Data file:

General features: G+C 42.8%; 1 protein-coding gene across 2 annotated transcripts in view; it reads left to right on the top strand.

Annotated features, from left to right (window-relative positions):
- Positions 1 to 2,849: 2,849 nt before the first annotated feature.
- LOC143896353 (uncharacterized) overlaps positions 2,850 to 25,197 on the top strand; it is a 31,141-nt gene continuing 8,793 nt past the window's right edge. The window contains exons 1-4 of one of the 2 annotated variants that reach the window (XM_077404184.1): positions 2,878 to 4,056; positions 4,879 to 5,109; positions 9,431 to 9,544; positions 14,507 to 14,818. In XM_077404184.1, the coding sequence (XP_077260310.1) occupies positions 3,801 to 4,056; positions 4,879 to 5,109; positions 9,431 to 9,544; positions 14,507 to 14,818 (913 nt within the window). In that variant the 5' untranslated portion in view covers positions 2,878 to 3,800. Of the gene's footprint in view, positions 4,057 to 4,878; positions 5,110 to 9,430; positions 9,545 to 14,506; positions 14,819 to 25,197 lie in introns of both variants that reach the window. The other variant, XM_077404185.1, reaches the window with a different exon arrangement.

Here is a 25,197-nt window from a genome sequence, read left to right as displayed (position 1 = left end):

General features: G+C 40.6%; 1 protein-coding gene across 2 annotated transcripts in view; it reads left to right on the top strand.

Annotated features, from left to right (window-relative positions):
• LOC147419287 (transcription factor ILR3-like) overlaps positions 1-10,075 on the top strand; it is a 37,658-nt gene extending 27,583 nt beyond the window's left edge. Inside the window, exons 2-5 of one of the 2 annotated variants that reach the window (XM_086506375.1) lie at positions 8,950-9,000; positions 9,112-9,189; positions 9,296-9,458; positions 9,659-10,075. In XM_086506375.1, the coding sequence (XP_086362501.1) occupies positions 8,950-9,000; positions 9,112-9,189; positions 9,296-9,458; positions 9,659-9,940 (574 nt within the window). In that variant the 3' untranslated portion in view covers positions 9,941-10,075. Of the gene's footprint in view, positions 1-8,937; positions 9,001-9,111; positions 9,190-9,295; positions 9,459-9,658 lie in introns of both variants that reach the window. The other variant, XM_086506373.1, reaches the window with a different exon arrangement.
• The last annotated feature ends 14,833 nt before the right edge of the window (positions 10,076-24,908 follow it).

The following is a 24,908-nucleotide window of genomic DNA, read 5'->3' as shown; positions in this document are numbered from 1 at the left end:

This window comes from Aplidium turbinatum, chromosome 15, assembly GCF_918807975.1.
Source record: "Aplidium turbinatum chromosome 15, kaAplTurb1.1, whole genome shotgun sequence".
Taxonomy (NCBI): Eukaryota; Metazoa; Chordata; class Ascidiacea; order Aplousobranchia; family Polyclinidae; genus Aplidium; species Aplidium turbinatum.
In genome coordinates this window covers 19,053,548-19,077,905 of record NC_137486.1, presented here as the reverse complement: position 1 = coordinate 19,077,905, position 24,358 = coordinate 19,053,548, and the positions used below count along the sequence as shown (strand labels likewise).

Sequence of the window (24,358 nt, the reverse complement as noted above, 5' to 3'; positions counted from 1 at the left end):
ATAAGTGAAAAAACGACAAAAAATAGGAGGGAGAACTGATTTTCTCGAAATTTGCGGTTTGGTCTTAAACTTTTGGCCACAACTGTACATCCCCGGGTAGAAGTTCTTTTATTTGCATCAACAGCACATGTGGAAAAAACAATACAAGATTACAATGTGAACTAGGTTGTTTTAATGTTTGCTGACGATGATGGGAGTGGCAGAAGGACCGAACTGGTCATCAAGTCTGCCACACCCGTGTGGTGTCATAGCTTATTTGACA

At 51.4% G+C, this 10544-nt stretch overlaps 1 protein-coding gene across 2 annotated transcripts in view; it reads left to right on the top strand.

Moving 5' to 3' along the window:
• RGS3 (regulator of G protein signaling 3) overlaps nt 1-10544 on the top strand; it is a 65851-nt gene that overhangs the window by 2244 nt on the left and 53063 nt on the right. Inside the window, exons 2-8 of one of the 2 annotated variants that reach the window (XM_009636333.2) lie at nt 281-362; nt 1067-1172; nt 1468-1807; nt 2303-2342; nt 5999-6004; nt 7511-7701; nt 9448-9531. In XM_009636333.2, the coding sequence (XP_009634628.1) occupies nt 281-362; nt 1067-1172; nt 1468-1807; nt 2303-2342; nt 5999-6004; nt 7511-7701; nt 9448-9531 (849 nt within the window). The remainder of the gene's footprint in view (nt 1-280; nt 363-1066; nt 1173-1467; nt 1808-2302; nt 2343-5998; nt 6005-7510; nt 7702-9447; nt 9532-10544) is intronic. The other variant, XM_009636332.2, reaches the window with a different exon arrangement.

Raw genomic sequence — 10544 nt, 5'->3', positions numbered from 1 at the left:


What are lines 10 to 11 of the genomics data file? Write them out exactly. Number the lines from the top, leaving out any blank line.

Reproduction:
The following is a 24,908-nucleotide window of genomic DNA, read 5'->3' as shown; positions in this document are numbered from 1 at the left end:

This window comes from Aplidium turbinatum, chromosome 15, assembly GCF_918807975.1.